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‘What AJ suffered was a corner of hell’: state’s attorney discusses plea deal given to father of AJ Freund

State’s Attorney Patrick Kenneally gives a press conference following Andrew Freund’s guilty plea on Friday, Sept. 18, 2020, in Woodstock. | Photo: Matthew Apgar/Northwest Herald.

McHenry County State’s Attorney Patrick Kenneally said what AJ Freund suffered leading up to his murder “was a corner of hell” as he discussed the plea deal accepted by the boy’s father on Friday.

Kenneally held a press conference Friday evening following the guilty plea of Andrew Freund Sr., who was sentenced to 30 years in prison.

Freund pleaded guilty to aggravated battery to a child, a Class X felony, involuntary manslaughter, a Class 3 felony, and concealing a homicidal death, a Class 3 felony.

He will serve 11 years on the first charge, 14 years on the second charge, and 5 years on the third charge, according to McHenry County Judge Robert Wilbrandt.

Andrew Freund appears for a status hearing with Judge Robert Wilbrandt on Wednesday, September 16, 2020, at the McHenry County Courthouse in Woodstock. | Photo: Stacey Wescott/pool/Chicago Tribune.

Kenneally said that Freund was not directly involved in causing the injuries that led to AJ’s death or prior abuse, and that it was JoAnn Cunningham — the boy’s mother — who inflicted those injuries.

“Without the defendent’s [Freund] ultimate cooperation with law enforcement in this case, we may never have found AJ’s body or had enough evidence to bring charges in this case,” Kenneally said.

Kenneally also noted that since Freund is 63 years old, he will be spending the majority or all of his life in prison.

As part of the plea deal, Freund agreed to be interviewed by the FBI’s Behavioral Analysis Unit and work with an ongoing investigation into DCFS, Wilbrandt said.

File Photo | Andrew Freund (undated photo).

“He’s provided us with helpful information,” Kenneally said regarding Freund assisting with the investigation of Carlos Acosta and Andrew Polovin, who are two former DCFS workers charged for mishandling AJ’s abuse allegations prior to his death.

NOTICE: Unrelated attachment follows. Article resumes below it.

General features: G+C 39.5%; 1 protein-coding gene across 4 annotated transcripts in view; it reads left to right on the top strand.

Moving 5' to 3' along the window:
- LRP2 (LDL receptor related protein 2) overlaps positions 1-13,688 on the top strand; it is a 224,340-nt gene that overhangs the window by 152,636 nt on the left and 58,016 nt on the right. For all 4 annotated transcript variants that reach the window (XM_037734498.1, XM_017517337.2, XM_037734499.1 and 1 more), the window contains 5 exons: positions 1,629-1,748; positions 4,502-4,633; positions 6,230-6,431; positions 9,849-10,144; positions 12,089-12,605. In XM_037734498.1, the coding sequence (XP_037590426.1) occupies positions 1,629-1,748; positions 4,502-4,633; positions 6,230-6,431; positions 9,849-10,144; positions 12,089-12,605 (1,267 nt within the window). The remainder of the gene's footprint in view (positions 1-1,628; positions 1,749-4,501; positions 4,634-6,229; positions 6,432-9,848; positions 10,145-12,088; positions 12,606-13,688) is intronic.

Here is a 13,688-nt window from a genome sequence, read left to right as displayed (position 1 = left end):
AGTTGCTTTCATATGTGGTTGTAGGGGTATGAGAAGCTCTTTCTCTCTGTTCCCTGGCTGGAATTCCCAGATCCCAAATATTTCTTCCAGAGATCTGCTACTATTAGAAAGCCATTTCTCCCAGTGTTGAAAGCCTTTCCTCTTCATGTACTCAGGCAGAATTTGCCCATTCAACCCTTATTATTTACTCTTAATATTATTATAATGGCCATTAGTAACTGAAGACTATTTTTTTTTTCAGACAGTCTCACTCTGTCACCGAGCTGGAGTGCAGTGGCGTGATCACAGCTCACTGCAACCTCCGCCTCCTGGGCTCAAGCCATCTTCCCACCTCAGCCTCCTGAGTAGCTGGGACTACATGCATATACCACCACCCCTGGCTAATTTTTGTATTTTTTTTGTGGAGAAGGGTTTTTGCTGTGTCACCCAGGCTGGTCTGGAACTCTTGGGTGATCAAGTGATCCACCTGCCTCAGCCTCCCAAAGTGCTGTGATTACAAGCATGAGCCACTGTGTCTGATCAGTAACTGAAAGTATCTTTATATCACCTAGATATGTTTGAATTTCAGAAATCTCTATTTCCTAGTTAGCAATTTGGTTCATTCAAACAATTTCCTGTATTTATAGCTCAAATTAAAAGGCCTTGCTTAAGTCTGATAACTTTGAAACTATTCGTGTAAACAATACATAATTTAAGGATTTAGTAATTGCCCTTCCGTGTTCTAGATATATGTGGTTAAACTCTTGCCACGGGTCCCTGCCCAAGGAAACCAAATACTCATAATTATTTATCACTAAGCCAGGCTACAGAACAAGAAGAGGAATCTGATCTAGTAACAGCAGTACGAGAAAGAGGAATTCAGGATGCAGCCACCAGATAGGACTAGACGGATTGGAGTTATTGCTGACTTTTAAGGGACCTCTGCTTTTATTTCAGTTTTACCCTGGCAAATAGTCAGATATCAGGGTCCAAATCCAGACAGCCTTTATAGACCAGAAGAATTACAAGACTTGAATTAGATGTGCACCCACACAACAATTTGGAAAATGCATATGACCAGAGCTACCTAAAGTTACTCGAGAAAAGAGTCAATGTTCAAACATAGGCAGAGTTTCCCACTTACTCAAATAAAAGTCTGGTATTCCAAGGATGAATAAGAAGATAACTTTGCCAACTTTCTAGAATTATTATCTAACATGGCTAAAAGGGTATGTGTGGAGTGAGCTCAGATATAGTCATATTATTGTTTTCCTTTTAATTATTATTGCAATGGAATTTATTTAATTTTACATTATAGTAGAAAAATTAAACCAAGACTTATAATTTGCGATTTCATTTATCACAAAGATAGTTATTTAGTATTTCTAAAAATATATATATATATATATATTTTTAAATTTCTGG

“These types of crimes, they take place in a hellscape. What AJ suffered was a corner of hell,” Kenneally said.

Freund will receive day for day credit for the time he has already served in the McHenry County jail.

On July 17, Wilbrandt sentenced AJ Freund’s mother, JoAnn Cunningham, to 35 years in prison for first-degree murder.

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JoAnn Cunningham, 37, of Crystal Lake. | Photo: Illinois Department of Corrections.

Cunningham, 37, of formerly of Crystal Lake, was transferred to Logan Correctional Center in Lincoln on August 4 to serve her sentence, according to the Illinois Department of Corrections.

Records show she is expected to be released on April 24, 2054. She entered the prison with over a year of credit for time served in the McHenry County jail awaiting trial.

Cunningham will be required to serve 100% of the 35-year sentence. She will have to serve three years of mandatory supervised release after being released from prison.

Cunningham pleaded guilty in December to first-degree murder and faced between 20 and 60 years in prison.

Carlos J. Acosta, 54, of Woodstock, (left) and Andrew R. Polovin, 48, of Island Lake (right).

Two former DCFS caseworkers, Carlos J. Acosta, 54, of Woodstock, and Andrew R. Polovin, 48, of Island Lake, were arrested on September 10 for their mishandling of AJ Freund’s abuse investigations.

Acosta and Polovin were charged with two felony counts of endangering the life of a child and one felony count of reckless conduct, according to the sheriff’s office.

Both men were taken into custody without incident and transported to the McHenry County jail on September 10.

According to a bill of indictment, a grand jury charged Acosta for “not acting in good faith within his official capacity as a DCFS Child Protection Specialist and in a willful and wanton manner, knowingly caused or permitted the life or health of A.F., a minor child under the age of 18, to be endangered and said offense was a proximate cause of the death of A.F.”

The grand jury also charged Polovin for “not acting in good faith within his official capacity as a DCFS Child Protection Supervisor and in a willful and wanton manner, knowingly caused or permitted the life or health of A.F., a minor child under the age of 18, to be endangered and said offense was a proximate cause of the death of A.F.”


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